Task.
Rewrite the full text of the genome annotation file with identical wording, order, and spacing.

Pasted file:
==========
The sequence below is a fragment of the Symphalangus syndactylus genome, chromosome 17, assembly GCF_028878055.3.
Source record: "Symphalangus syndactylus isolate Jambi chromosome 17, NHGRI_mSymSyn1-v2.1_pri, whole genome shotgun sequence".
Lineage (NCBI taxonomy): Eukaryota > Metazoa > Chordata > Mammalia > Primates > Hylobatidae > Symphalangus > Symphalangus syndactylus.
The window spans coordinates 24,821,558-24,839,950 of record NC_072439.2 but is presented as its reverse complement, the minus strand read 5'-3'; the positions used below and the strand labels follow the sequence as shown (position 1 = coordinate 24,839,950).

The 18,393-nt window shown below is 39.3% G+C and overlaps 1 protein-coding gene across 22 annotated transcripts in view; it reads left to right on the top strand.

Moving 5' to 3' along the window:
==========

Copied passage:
The sequence below is a fragment of the Symphalangus syndactylus genome, chromosome 17, assembly GCF_028878055.3.
Source record: "Symphalangus syndactylus isolate Jambi chromosome 17, NHGRI_mSymSyn1-v2.1_pri, whole genome shotgun sequence".
Lineage (NCBI taxonomy): Eukaryota > Metazoa > Chordata > Mammalia > Primates > Hylobatidae > Symphalangus > Symphalangus syndactylus.
The window spans coordinates 24,821,558-24,839,950 of record NC_072439.2 but is presented as its reverse complement, the minus strand read 5'-3'; the positions used below and the strand labels follow the sequence as shown (position 1 = coordinate 24,839,950).

The 18,393-nt window shown below is 39.3% G+C and overlaps 1 protein-coding gene across 22 annotated transcripts in view; it reads left to right on the top strand.

Moving 5' to 3' along the window: